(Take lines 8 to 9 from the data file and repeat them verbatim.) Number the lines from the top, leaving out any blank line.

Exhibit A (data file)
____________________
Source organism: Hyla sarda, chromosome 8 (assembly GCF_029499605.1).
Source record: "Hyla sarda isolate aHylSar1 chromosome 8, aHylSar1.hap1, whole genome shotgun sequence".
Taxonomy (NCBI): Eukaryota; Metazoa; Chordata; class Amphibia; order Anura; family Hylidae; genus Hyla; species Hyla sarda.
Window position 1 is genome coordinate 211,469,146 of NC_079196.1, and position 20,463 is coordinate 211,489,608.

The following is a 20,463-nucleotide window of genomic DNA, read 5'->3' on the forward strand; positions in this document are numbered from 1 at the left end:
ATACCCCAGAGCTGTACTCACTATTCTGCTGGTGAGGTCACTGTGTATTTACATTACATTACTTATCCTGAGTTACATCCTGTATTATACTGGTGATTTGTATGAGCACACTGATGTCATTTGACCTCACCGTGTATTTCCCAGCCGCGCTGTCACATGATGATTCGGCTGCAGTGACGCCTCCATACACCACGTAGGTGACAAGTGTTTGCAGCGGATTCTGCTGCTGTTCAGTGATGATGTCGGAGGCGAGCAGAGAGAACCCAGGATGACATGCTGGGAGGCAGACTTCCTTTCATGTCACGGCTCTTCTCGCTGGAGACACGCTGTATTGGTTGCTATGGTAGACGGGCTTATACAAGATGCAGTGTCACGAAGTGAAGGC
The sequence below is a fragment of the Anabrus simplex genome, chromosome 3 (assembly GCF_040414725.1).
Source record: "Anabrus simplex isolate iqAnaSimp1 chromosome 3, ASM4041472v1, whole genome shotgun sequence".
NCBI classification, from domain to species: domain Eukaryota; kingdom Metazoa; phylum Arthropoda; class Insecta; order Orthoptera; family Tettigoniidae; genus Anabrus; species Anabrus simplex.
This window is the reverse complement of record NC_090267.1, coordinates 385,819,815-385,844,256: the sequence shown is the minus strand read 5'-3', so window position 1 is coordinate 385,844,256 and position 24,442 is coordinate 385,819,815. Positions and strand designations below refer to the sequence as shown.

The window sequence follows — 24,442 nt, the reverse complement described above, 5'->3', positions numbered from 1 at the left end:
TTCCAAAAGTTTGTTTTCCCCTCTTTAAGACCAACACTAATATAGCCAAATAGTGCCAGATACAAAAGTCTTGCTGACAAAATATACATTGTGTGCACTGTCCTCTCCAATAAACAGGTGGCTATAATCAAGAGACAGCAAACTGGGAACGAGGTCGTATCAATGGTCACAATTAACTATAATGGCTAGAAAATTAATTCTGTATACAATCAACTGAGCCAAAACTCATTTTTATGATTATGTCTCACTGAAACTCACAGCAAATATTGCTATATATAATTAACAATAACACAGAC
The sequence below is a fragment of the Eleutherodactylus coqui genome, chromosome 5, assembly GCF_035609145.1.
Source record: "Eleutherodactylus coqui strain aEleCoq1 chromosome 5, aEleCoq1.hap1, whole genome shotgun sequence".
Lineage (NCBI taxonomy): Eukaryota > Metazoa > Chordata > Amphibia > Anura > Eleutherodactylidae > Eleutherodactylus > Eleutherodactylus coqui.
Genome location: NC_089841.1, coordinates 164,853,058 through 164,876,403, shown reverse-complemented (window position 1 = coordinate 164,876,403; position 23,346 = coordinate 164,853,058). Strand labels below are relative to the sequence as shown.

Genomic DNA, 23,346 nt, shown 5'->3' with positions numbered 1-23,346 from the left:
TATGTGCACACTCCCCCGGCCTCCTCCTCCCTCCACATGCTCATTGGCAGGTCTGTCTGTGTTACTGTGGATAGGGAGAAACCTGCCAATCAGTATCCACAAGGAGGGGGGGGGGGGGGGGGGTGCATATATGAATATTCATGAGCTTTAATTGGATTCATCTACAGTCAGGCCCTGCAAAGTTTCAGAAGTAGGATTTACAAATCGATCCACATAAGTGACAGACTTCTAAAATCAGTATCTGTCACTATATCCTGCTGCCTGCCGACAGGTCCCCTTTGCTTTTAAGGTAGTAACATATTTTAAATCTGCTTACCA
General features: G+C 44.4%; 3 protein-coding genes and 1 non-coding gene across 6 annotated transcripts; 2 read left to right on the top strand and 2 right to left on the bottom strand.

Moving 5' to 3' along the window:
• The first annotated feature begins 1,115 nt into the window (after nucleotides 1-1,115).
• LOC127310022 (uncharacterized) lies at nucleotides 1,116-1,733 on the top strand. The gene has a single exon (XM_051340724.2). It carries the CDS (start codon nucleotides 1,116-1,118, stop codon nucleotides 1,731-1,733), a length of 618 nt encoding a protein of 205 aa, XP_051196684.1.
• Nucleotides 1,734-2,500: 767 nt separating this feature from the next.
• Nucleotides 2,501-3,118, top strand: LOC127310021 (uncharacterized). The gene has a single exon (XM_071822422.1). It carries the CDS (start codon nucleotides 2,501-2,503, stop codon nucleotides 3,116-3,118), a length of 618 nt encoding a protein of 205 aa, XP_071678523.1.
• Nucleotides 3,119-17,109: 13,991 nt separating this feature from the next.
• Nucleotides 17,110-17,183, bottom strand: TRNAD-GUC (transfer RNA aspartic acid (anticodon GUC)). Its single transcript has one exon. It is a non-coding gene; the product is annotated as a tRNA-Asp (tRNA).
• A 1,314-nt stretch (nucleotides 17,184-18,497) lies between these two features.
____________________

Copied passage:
Source record: "Anabrus simplex isolate iqAnaSimp1 chromosome 3, ASM4041472v1, whole genome shotgun sequence".
NCBI classification, from domain to species: domain Eukaryota; kingdom Metazoa; phylum Arthropoda; class Insecta; order Orthoptera; family Tettigoniidae; genus Anabrus; species Anabrus simplex.